Archive | September 2014

Hello from Nowhere


Hello from Nowhere

Hello from Nowhere










Hello from Nowhere

Raewyn Caisley

Karen Blair

Viking/Penguin 2014

hbk., 32pp., $24.99


Far out in the middle of nowhere, the back of beyond, even beyond the black stump lives Eve – and she thinks it is the best place in the world to live.  Even though it is so desolate and distant, she’s never lonely because there are all sorts of creatures who keep her company and  she meets plenty of people who come into the family’s roadhouse. And even when there is no one there it doesn’t matter because she has time and space to run or lie down and just look at the sky and feel the magic of nature all around her.  But there is one person she really wants to see – her Nan.  Can she persuade her to come for a visit?

This is a joyful book that celebrates how much pleasure there can be in the simplest of lives and the starkest of surroundings.  Eve can’t rely on screen-based connections and organised activities for her entertainment – she has to rely on herself.  And for me, this is the power of the story.  Every time school holidays roll around parents hear the “I’m bored” refrain and are bombarded with advertisements about ways to amuse and entertain.  But there is a whisper that is growing louder that kids need to be bored if they are to develop their imaginations, their resilience and their ability to relax and do nothing.  Not every minute of every day has to be crammed with something.  Hello from Nowhere is the perfect starting point for getting younger readers (and older) to consider this and stop and think about their surroundings.  What is there already in their environment waiting to be discovered?  If, like Eve, they moved from city to country, would they have the wherewithal to discover the delights of such a different situation?  In the US particularly, schools celebrate Screen-free Week (it used to be Turn Off TV Week) so if this were also a major focus here, what would the children do to entertain themselves?

There are many challenges that could be set …

Be like Eve and write to someone persuading them to visit by identifying all the things you could do together, none of which is to involve organised entertainment but each of which is to tempt the person by being something they probably wouldn’t experience where they are.

Give students a budget of $50 and have them investigate and devise a timetable of entertainment for the next school holidays which includes a limit on the amount of screen-time. Publish the suggestions in your school’s newsletter for parents to consider.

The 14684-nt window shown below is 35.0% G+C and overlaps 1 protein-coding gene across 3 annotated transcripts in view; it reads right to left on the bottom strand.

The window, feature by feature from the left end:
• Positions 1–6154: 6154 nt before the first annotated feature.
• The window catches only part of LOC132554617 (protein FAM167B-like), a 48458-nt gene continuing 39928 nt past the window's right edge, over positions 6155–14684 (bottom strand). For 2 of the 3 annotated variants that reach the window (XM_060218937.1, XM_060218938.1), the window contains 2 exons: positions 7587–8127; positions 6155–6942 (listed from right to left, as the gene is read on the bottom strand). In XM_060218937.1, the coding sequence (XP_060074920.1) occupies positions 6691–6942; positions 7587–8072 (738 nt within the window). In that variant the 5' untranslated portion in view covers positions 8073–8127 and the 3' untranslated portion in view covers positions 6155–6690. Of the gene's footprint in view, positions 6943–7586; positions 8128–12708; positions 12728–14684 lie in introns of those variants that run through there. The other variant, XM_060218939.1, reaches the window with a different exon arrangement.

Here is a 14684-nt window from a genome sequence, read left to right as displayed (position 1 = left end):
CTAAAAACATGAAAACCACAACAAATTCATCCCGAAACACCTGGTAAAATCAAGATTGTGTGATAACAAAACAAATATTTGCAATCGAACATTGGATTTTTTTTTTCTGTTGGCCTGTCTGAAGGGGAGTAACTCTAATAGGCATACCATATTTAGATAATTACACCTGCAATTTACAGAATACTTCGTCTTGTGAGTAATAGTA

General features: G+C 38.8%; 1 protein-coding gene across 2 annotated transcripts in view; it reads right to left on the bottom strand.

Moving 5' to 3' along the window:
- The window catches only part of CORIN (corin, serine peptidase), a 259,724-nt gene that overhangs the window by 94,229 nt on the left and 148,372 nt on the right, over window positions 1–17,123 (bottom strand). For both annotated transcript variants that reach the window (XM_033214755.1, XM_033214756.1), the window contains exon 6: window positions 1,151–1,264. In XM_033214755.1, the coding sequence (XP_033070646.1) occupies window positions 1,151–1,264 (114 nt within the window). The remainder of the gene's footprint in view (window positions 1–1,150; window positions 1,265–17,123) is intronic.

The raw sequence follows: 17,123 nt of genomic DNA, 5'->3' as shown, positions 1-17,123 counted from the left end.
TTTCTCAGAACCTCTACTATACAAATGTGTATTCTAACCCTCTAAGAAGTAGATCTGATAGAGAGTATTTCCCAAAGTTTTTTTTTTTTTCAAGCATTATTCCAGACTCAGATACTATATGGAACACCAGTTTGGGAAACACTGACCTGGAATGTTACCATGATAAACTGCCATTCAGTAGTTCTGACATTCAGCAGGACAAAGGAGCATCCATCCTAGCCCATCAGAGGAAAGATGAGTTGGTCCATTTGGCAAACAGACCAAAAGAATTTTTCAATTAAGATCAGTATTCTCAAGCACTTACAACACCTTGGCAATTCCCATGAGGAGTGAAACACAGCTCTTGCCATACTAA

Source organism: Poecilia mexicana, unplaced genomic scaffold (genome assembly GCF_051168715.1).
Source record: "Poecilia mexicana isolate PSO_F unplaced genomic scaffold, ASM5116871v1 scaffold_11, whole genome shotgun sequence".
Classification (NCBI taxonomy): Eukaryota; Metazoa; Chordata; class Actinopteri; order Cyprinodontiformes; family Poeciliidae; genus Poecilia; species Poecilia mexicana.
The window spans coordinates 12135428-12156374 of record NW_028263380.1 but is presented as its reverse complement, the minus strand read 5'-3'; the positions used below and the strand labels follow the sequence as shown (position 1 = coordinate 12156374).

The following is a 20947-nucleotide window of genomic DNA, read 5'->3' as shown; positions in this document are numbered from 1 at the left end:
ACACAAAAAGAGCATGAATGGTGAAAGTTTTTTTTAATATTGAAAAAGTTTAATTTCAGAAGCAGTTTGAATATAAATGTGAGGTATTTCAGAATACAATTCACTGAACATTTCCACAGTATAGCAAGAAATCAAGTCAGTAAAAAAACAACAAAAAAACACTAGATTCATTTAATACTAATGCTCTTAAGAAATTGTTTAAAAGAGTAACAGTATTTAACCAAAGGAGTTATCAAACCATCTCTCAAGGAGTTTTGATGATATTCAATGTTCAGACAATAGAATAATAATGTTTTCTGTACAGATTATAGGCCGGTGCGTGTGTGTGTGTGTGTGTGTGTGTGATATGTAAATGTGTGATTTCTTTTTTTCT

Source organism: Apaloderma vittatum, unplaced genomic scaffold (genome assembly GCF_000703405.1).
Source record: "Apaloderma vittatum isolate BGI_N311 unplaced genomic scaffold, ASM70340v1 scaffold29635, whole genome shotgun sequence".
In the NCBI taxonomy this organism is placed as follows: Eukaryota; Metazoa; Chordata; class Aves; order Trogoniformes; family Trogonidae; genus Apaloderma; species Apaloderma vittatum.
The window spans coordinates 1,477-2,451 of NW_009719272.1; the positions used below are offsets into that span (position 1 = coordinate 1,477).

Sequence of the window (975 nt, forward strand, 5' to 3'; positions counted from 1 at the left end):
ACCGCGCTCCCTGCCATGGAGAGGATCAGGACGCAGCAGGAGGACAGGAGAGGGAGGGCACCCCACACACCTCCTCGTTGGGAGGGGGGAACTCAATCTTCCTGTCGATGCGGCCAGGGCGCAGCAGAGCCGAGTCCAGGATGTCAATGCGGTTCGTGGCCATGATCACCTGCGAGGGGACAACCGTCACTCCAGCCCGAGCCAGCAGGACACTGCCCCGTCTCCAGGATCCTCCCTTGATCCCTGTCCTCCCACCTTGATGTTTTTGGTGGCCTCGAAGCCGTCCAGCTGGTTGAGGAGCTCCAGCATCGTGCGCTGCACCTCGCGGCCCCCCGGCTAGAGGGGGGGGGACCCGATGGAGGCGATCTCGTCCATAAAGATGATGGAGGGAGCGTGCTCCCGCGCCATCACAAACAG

Have students investigate how their peers entertain themselves, then analyse the data and publish the findings.

Investigate ways of adding extra-curricular activities to what the school offers – perhaps creating a frog-friendly garden or starting an interest-based group – and discovering how these might be actually put in place.

Karen Blair’s illustrations also depict the isolation and beauty of Eve’s circumstances – when was the last time you shared a waterhole with camels? – and that leads on to a whole new field of investigation about looking at landscapes and examining and creating artworks that depict their diversity.

The best picture books are a synergy of text and illustrations and have many layers which allow them to be shared again and again and again, with something new to be discovered each time.  This is one of those.

Hasel and Rose

Hasel and Rose

Hasel and Rose









Hasel and Rose

Carolyn Magerl

Penguin/Viking 2014

hbk., 32pp., RRP $A24.00


“Rose was a new face in a new street. And there was a new town right outside her window.”  What, for some, might be the start of a new adventure filled with anticipation and excitement, for Rose is a descent into loneliness and apprehension. Rose looked out her windows to the stars and wished. But the wish thing which has no name did not come.  It did not make it’s away across country sweeping along the powerlines on the great poles that stride across the land; it did not come swept by stormy winds on a parachute.  Nothing could bring peace and joy to Rosie’s heart until…

The publisher’s blurb says, “A magical story of hope and new beginnings for anyone who’s ever loved and lost. Hasel and Rose celebrates the power of imagination and resilience, even when things seem too hard,” and it would be difficult to express the theme of this story better. When parents make a decision to move away from all that is familiar, there are many worries and what-ifs that haunt children, often too big for them to articulate and so nothing brings comfort, particularly with the natural impatience of the young.  But this story, written by someone who, herself, has experienced dislocation of the familiar and friendly many times and accompanied by her own evocative hand-coloured etchings which add so much atmosphere and tension, offers confirmation that sometimes all it takes is time, and new journeys can happen around any corner.